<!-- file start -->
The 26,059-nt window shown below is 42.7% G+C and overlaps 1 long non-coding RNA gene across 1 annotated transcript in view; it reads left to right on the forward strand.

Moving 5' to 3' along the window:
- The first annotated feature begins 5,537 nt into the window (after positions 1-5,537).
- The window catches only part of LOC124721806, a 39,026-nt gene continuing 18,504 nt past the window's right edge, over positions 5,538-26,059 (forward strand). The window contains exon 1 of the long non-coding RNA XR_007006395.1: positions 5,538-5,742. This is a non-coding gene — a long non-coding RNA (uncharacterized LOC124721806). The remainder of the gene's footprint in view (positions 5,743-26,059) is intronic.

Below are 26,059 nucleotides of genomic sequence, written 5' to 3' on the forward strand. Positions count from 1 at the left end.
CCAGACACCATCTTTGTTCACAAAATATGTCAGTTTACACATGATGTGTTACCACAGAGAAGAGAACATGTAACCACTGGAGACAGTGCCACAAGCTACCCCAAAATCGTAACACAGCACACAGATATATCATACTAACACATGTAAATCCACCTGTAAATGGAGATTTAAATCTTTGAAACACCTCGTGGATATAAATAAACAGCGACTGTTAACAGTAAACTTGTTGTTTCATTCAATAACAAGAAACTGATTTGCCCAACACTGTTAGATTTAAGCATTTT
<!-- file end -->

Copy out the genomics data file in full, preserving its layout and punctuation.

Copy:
The 26,059-nt window shown below is 42.7% G+C and overlaps 1 long non-coding RNA gene across 1 annotated transcript in view; it reads left to right on the forward strand.

Moving 5' to 3' along the window:
- The first annotated feature begins 5,537 nt into the window (after positions 1-5,537).
- The window catches only part of LOC124721806, a 39,026-nt gene continuing 18,504 nt past the window's right edge, over positions 5,538-26,059 (forward strand). The window contains exon 1 of the long non-coding RNA XR_007006395.1: positions 5,538-5,742. This is a non-coding gene — a long non-coding RNA (uncharacterized LOC124721806). The remainder of the gene's footprint in view (positions 5,743-26,059) is intronic.

Below are 26,059 nucleotides of genomic sequence, written 5' to 3' on the forward strand. Positions count from 1 at the left end.
CCAGACACCATCTTTGTTCACAAAATATGTCAGTTTACACATGATGTGTTACCACAGAGAAGAGAACATGTAACCACTGGAGACAGTGCCACAAGCTACCCCAAAATCGTAACACAGCACACAGATATATCATACTAACACATGTAAATCCACCTGTAAATGGAGATTTAAATCTTTGAAACACCTCGTGGATATAAATAAACAGCGACTGTTAACAGTAAACTTGTTGTTTCATTCAATAACAAGAAACTGATTTGCCCAACACTGTTAGATTTAAGCATTTT